The Growth of Jakarta Metropolitan Area and the Sustainability of Urban Development in Indonesia

By Deden Rukmana.

Published by The Sustainability Collection

Format Price
Article: Print $US10.00
Article: Electronic $US5.00

Not only is Jakarta the largest metropolitan area in Southeast Asia, it is the also the most dynamic, though beset with most of the urban problems experienced in 20th Century Southeast Asia. Batavia, colonial capital of the Netherland Indies in the first half of the 20th century was a small urban area of approximately 150,000 residents. In the second half, Batavia became Jakarta, the 14 million metropolitan capital of independent Indonesia.
The extent to which the growth of Jakarta Metropolitan Area (JMA) and the dominance of Jakarta in Indonesia’s economy and urban system have affected the sustainability of urban development in Indonesia is examined. Whether Jakarta is able to accommodate the rapid population growth and generate positive externalities from its growth to other parts of Indonesia is assessed. The analyses include suburbanization in JMA, urban primacy in Indonesia and Jakarta’s contribution to Indonesia’s economy. Jakarta’s sustainability is also discussed from the flood that hit Jakarta in February 2007 and the land subsidence in Jakarta.

Keywords: Urban Development, Sustainability, Jakarta, Indonesia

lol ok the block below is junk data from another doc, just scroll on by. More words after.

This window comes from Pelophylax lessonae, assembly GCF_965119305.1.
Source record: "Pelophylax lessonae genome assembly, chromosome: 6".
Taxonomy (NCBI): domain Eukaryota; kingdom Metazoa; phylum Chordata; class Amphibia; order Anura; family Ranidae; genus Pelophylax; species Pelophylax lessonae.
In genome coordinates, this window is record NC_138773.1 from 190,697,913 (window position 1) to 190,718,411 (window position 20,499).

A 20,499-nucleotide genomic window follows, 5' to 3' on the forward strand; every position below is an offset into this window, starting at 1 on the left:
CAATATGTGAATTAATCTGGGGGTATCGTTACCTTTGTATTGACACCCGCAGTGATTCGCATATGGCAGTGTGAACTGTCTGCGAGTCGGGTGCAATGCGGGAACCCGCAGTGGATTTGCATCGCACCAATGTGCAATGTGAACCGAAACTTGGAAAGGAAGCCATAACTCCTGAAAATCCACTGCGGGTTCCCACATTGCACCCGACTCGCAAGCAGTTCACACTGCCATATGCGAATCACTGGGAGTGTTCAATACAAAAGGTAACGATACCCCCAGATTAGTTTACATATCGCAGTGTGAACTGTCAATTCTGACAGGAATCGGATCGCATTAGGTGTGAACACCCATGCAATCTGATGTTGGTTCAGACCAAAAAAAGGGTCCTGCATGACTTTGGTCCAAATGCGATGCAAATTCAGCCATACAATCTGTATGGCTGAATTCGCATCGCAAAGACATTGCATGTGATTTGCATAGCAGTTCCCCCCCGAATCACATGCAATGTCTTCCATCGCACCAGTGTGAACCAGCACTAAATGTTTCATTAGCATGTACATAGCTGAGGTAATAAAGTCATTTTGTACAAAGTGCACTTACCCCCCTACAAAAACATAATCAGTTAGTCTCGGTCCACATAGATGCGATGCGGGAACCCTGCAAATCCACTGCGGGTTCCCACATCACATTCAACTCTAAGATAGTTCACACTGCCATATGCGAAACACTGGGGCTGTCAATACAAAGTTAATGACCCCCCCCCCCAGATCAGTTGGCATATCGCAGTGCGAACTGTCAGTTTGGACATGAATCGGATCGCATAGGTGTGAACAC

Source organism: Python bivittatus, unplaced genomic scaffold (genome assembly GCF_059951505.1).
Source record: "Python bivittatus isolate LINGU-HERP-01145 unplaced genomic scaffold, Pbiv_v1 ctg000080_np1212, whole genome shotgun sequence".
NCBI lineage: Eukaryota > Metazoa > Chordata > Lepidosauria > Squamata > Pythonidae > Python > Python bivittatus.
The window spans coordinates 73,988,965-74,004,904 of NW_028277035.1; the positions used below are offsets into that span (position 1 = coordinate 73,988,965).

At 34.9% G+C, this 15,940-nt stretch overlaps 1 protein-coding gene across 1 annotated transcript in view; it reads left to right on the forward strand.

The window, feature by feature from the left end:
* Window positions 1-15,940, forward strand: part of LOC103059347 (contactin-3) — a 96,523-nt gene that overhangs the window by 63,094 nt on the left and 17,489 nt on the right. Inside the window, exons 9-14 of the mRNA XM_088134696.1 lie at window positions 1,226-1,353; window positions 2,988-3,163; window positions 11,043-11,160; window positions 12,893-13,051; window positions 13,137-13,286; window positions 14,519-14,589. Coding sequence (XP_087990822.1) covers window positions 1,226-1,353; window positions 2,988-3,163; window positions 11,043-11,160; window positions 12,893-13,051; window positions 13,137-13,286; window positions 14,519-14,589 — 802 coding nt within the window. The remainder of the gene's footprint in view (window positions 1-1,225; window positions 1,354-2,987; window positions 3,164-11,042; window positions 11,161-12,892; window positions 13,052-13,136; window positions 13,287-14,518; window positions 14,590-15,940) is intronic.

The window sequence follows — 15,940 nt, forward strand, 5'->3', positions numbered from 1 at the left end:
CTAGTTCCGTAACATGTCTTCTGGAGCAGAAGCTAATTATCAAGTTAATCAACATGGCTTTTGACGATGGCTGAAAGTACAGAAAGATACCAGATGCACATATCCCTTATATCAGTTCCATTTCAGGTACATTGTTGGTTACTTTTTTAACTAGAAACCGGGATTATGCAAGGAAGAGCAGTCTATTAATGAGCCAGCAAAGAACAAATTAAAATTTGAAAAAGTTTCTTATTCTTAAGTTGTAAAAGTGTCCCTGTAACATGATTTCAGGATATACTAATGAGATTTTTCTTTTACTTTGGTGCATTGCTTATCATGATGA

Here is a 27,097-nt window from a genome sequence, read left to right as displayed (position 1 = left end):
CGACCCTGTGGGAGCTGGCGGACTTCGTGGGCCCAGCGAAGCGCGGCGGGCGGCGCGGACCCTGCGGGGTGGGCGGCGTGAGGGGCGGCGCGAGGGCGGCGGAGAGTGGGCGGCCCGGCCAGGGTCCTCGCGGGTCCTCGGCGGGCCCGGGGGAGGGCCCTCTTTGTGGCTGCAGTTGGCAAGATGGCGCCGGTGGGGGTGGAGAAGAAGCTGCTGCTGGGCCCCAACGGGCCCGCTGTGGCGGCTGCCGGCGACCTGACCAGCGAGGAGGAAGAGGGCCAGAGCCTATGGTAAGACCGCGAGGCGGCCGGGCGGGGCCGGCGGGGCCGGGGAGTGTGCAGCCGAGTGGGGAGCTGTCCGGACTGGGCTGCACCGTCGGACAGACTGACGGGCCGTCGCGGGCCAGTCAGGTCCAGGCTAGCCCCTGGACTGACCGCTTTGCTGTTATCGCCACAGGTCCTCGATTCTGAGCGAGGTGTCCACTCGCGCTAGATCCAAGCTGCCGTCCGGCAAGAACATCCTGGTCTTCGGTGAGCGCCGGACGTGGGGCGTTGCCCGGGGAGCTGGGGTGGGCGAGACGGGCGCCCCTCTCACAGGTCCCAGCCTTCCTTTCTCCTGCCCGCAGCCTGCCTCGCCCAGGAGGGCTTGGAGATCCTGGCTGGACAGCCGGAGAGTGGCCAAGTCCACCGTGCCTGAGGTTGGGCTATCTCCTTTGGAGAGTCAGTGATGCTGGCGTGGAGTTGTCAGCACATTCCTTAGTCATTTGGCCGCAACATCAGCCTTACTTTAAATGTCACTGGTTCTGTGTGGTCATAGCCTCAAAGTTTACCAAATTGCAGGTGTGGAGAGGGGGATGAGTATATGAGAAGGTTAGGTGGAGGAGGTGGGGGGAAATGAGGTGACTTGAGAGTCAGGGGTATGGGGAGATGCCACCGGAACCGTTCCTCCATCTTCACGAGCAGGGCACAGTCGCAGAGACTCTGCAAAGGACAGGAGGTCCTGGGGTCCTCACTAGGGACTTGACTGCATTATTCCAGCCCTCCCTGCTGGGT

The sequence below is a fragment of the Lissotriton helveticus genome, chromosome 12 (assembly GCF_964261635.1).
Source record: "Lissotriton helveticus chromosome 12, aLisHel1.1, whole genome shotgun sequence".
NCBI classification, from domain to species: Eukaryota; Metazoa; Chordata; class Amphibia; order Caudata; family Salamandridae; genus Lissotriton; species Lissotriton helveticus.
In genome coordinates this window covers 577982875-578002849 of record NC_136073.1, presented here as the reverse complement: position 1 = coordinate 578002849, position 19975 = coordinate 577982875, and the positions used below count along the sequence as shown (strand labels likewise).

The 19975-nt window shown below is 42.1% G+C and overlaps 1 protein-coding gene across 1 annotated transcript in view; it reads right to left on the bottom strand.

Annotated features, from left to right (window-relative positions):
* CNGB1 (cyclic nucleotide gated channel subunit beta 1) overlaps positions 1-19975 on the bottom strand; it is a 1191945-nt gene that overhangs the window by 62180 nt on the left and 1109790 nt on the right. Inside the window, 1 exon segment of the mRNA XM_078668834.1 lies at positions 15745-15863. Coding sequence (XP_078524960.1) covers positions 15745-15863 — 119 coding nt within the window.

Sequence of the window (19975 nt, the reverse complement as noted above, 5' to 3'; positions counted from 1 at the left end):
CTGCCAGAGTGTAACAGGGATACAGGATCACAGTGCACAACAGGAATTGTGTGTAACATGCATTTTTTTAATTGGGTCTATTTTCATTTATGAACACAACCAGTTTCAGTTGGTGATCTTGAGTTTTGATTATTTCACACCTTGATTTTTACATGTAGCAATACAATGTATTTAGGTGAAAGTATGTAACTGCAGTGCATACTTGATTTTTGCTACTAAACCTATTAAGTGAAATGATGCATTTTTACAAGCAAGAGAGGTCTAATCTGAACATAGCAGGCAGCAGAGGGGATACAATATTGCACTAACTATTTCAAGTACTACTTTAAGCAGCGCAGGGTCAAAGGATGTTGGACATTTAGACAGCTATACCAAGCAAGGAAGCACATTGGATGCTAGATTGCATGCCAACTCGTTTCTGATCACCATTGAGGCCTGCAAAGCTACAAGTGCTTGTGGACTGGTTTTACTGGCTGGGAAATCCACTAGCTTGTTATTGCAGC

The International Journal of Environmental, Cultural, Economic and Social Sustainability, Volume 4, Issue 1, pp.99-106. Article: Print (Spiral Bound). Article: Electronic (PDF File; 543.110KB).

Dr. Deden Rukmana

Assistant Professor, Department of Political Science, Public Administration, and Urban Studies, Savannah State University, Savannah, GA, USA

Deden Rukmana is an assistant professor of urban studies at Savannah State University, USA. He received his PhD in Urban and Regional Planning from Florida State University. His prior graduate studies include master's degrees in Development Studies from the Bandung Institute of Technology in 1997 and in Planning and Development Studies from the University of Southern California in 2001. Prior to joining the Savannah State University, he worked as a planning analyst with the Division of Community Planning of the Florida Department of Community Affairs in Tallahassee, Florida. He had been involved in several research-funded projects such as Community Outreach Partnership Program; Development of Outcome Measurement Systems for Florida's Homeless Program; and Health, Infrastructure and Physical Activity. His primary research interests include homelessness and poverty, Geographic Information Systems, spatial analysis, housing and community development, and international planning.


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